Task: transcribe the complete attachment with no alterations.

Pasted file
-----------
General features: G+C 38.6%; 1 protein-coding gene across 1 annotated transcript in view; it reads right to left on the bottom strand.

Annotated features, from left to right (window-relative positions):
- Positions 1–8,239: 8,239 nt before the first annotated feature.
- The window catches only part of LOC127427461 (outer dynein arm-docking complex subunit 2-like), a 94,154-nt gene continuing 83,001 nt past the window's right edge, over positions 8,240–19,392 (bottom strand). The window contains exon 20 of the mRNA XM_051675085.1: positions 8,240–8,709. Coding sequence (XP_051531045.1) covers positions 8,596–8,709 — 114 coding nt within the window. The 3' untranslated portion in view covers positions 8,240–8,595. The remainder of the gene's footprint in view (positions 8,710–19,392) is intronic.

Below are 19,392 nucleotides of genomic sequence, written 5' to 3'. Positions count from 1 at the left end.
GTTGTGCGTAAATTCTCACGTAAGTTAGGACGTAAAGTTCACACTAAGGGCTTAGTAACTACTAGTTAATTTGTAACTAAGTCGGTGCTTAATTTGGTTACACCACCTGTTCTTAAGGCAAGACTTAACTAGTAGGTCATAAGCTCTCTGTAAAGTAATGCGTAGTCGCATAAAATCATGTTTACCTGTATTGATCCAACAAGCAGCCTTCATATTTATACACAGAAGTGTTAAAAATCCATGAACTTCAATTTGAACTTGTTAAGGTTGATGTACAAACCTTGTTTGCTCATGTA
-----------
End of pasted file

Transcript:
General features: G+C 38.6%; 1 protein-coding gene across 1 annotated transcript in view; it reads right to left on the bottom strand.

Annotated features, from left to right (window-relative positions):
- Positions 1–8,239: 8,239 nt before the first annotated feature.
- The window catches only part of LOC127427461 (outer dynein arm-docking complex subunit 2-like), a 94,154-nt gene continuing 83,001 nt past the window's right edge, over positions 8,240–19,392 (bottom strand). The window contains exon 20 of the mRNA XM_051675085.1: positions 8,240–8,709. Coding sequence (XP_051531045.1) covers positions 8,596–8,709 — 114 coding nt within the window. The 3' untranslated portion in view covers positions 8,240–8,595. The remainder of the gene's footprint in view (positions 8,710–19,392) is intronic.

Below are 19,392 nucleotides of genomic sequence, written 5' to 3'. Positions count from 1 at the left end.
GTTGTGCGTAAATTCTCACGTAAGTTAGGACGTAAAGTTCACACTAAGGGCTTAGTAACTACTAGTTAATTTGTAACTAAGTCGGTGCTTAATTTGGTTACACCACCTGTTCTTAAGGCAAGACTTAACTAGTAGGTCATAAGCTCTCTGTAAAGTAATGCGTAGTCGCATAAAATCATGTTTACCTGTATTGATCCAACAAGCAGCCTTCATATTTATACACAGAAGTGTTAAAAATCCATGAACTTCAATTTGAACTTGTTAAGGTTGATGTACAAACCTTGTTTGCTCATGTA